On Stashes and Snowstorms

Hello, newbie sewists. I have something to say to you.

I also have unrelated snow pictures (because I’m southern and this is a big deal!).


With nearly two whole years of sewing under my belt, I’m here to share something that I wish someone had explained to me when I first started sewing.

As you browse and follow the myriad of sewing blogs out there, you will hear one word pop up again and again. It’s going to seem like a magical word, a word that will solve all your problems. But, I’m here to tell you, it’s not. You don’t need it. Resist the urge to force yourself acquire it.

What’s the word?



I started following sewing blogs long before I actually started sewing. It seemed to me that these ladies were constantly exulting that they whipped up a pretty little dress using nothing but odds and ends from their stash. “I only spent $3.00!” they would proclaim. When I finally acquired my sewing machine, I felt like a chump actually paying money for fabric.

And it wasn’t just fabric–it was trims and buttons and zippers and elastic and any other notion you could dream of–these women had everything tucked away in their overflowing sewing rooms! Every time I purchased a zipper, I felt a tiny piece of my frugal soul die.

I needed a stash. I needed a stash bad. I needed to hoard patterns and fabric and notions so that I could be like those ladies with their magical stashes full of unrealized potential just waiting for the perfect opportunity to emerge. So, that’s what I started to do. Cheap floral fabric for sale at Fabric.com? Yes. I bought that. Ten Simplicity patterns for $10? Yes–ten please. And I’ll be back tomorrow for more. Will I ever wear these? Doesn’t matter! Patterns, patterns, patterns! I even bought a random assortment of bias tape and seam binding (which I had no clue how to use) and such from an Etsy dealer who was quite happy to be rid of it. I became obsessed with finding thrift stores nearby that sold “vintage” patterns for super cheap. Only once did I ever stumble across actual patterns from the 60s and 70s.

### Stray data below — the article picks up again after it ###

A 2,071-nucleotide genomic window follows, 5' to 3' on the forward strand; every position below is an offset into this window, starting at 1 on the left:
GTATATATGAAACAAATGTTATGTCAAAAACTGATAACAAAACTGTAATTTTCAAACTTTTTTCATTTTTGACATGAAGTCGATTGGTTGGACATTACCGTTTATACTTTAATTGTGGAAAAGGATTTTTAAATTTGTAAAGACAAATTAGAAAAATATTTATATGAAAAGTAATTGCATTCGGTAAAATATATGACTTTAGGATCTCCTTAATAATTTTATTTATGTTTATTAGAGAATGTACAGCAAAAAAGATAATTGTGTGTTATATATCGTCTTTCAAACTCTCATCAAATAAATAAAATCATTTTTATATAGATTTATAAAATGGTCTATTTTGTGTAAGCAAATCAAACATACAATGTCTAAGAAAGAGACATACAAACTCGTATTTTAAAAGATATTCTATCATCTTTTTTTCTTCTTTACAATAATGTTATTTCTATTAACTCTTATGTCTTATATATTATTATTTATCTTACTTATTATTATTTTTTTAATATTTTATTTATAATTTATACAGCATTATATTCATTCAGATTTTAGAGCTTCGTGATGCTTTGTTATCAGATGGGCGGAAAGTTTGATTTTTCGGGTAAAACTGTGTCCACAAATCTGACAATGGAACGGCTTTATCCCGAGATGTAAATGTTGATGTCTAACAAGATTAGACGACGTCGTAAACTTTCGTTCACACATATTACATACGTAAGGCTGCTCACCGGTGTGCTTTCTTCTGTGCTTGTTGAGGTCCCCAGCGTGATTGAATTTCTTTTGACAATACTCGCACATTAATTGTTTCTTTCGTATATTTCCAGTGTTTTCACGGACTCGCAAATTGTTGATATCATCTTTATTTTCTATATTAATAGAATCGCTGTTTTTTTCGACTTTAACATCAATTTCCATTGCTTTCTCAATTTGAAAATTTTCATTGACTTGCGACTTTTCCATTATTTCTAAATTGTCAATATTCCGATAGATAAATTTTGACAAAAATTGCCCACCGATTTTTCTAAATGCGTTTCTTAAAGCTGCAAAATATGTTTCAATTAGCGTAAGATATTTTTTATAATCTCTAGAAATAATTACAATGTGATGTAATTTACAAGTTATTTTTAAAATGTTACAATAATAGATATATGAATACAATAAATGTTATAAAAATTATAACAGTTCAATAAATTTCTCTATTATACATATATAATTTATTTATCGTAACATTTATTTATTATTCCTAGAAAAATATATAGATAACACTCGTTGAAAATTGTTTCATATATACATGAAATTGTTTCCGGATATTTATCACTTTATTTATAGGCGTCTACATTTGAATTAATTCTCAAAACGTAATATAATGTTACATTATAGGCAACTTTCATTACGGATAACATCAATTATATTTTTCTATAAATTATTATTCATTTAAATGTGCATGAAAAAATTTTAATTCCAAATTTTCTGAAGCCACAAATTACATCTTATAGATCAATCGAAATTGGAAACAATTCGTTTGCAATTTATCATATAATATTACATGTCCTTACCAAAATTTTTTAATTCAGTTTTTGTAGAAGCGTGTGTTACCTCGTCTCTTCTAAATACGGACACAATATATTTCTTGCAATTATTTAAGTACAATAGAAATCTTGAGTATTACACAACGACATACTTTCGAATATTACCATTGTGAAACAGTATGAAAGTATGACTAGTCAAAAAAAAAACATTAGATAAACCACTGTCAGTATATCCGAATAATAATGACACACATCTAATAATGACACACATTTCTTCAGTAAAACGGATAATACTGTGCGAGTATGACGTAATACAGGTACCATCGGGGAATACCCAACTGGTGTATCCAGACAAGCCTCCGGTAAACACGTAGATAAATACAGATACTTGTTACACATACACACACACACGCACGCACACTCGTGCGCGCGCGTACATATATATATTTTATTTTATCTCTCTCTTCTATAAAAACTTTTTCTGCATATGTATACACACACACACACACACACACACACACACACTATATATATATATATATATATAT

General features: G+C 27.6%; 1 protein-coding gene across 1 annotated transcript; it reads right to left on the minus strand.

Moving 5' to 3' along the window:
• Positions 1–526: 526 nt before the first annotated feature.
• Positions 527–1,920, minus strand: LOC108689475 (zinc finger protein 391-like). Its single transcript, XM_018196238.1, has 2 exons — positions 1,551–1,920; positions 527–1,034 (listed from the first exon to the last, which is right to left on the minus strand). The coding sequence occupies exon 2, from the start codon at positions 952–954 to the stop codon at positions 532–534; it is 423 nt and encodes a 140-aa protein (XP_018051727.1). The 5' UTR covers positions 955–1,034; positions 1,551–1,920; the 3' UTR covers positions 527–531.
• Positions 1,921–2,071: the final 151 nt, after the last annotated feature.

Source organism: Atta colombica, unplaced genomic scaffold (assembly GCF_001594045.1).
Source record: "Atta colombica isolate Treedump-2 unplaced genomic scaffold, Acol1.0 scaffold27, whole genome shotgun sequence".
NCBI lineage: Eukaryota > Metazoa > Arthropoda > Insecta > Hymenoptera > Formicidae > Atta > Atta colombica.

And slowly, I began to accumulate yards and yards of bold, colorful fabric, hoards of “Big 4” patterns, and more seam binding than I knew what to do with. And slowly, the clutter started to weigh me down. I felt obligated to use up what I had already purchased, and it was mostly bad. I created floral dress after floral dress that I didn’t want to wear.

Something had to give.

When I started this wardrobe-sewing business, I began to realize that I had too much. I had too many things that I didn’t really want. Things that would never make outfits that I wanted to wear. I had long ago purchased cheap fabrics that looked cheap, trims that I would never use, and patterns that absolutely didn’t fit my style.


First, I made a resolution: no more stocking up. No more hoarding. Fabric and patterns and notions would be bought intentionally, as needed. Also, I would use only those things I actually liked. Other fabrics would be given away.

Next, it was time to clean out the patterns. Since I’ve decided to focus more on simple patterns I can modify myself, I didn’t need the enormous pattern stash. And there were so many that I would never, ever wear. So, I purged. I purged with a ferocity that cannot be expressed with mortal tongue. And even after that, I purged again. I don’t have the exact numbers, but I got rid of about 75-80% of my pattern stash. About half of that went to my sister and the other half to Goodwill. Don’t worry–there wasn’t anything good left, or I would have totally offered it to my lovely readers 🙂

I also sorted through my fabric and made a nice little pile to donate. The rest I organized into three groups: knits and knit scraps for some future projects I’m planning, wovens, and woven scraps for bags/purses/crafting in general.


Here’s the lesson I want to share: you don’t need a stash.

Having a stash is not a bad thing, but trying to force yourself to accumulate a stash is a bad thing. Don’t be lured in by cheap sale fabric. You will save more money in the long run if you buy only what you know you can use. Is it a terrible thing to buy a special cut of fabric without an immediate plan? Or a pattern for an evening dress that you may never get to wear? No, of course not! But, I really encourage you not to make it a habit to collect and collect and collect without concrete plans to use everything up. I’ve been there. It’s not a happy place.

Balance is the thing.

So, where you do stand on stashes? Is it good to have things “just in case”? Or better to buy as needed?


32 thoughts on “On Stashes and Snowstorms

  1. This is a great post! What you said is very true! It’s better to have stuff you love and will use than tons of stuff just sitting around your house. A good stash comes in time.

  2. I am slowly letting go of my so called ‘stash’. It is a noose around my neck and it has caused me to stop creating…. the photos are lovely…I know it is a novelty in your part of the country…but here in the North, it is just winter 🙂 m.